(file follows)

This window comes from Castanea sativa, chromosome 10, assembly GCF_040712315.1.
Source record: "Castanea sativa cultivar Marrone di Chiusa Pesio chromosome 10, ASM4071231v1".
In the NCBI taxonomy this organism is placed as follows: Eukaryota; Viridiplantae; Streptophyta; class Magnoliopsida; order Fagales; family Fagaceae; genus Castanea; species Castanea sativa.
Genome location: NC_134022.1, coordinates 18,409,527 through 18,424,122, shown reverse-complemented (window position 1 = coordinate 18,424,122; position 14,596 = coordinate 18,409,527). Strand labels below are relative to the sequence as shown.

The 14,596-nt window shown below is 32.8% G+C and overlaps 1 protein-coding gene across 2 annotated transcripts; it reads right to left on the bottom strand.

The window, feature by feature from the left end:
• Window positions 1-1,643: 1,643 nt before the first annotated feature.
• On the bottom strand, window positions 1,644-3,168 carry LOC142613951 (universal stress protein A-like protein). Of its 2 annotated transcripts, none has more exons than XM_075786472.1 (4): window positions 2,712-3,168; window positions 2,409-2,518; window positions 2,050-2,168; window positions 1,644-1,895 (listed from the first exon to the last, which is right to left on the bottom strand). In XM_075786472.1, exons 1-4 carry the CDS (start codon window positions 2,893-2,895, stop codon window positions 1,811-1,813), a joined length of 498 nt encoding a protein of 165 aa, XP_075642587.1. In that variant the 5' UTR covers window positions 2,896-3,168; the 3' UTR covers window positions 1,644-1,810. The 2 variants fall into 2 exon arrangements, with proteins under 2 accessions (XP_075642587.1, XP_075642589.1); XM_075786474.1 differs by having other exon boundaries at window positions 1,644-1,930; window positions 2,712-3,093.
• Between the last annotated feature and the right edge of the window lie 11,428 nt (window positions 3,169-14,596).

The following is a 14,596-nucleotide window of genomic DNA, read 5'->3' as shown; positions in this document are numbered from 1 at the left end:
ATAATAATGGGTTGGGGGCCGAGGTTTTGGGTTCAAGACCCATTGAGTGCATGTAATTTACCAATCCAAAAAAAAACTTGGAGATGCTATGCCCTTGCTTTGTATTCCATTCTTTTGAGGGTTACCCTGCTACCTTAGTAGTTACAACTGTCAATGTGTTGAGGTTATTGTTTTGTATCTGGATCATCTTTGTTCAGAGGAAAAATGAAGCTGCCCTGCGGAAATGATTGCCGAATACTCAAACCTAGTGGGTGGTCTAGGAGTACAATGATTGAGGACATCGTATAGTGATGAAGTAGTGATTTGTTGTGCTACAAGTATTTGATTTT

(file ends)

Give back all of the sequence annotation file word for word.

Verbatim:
This window comes from Castanea sativa, chromosome 10, assembly GCF_040712315.1.
Source record: "Castanea sativa cultivar Marrone di Chiusa Pesio chromosome 10, ASM4071231v1".
In the NCBI taxonomy this organism is placed as follows: Eukaryota; Viridiplantae; Streptophyta; class Magnoliopsida; order Fagales; family Fagaceae; genus Castanea; species Castanea sativa.
Genome location: NC_134022.1, coordinates 18,409,527 through 18,424,122, shown reverse-complemented (window position 1 = coordinate 18,424,122; position 14,596 = coordinate 18,409,527). Strand labels below are relative to the sequence as shown.

The 14,596-nt window shown below is 32.8% G+C and overlaps 1 protein-coding gene across 2 annotated transcripts; it reads right to left on the bottom strand.

The window, feature by feature from the left end:
• Window positions 1-1,643: 1,643 nt before the first annotated feature.
• On the bottom strand, window positions 1,644-3,168 carry LOC142613951 (universal stress protein A-like protein). Of its 2 annotated transcripts, none has more exons than XM_075786472.1 (4): window positions 2,712-3,168; window positions 2,409-2,518; window positions 2,050-2,168; window positions 1,644-1,895 (listed from the first exon to the last, which is right to left on the bottom strand). In XM_075786472.1, exons 1-4 carry the CDS (start codon window positions 2,893-2,895, stop codon window positions 1,811-1,813), a joined length of 498 nt encoding a protein of 165 aa, XP_075642587.1. In that variant the 5' UTR covers window positions 2,896-3,168; the 3' UTR covers window positions 1,644-1,810. The 2 variants fall into 2 exon arrangements, with proteins under 2 accessions (XP_075642587.1, XP_075642589.1); XM_075786474.1 differs by having other exon boundaries at window positions 1,644-1,930; window positions 2,712-3,093.
• Between the last annotated feature and the right edge of the window lie 11,428 nt (window positions 3,169-14,596).

The following is a 14,596-nucleotide window of genomic DNA, read 5'->3' as shown; positions in this document are numbered from 1 at the left end:
ATAATAATGGGTTGGGGGCCGAGGTTTTGGGTTCAAGACCCATTGAGTGCATGTAATTTACCAATCCAAAAAAAAACTTGGAGATGCTATGCCCTTGCTTTGTATTCCATTCTTTTGAGGGTTACCCTGCTACCTTAGTAGTTACAACTGTCAATGTGTTGAGGTTATTGTTTTGTATCTGGATCATCTTTGTTCAGAGGAAAAATGAAGCTGCCCTGCGGAAATGATTGCCGAATACTCAAACCTAGTGGGTGGTCTAGGAGTACAATGATTGAGGACATCGTATAGTGATGAAGTAGTGATTTGTTGTGCTACAAGTATTTGATTTT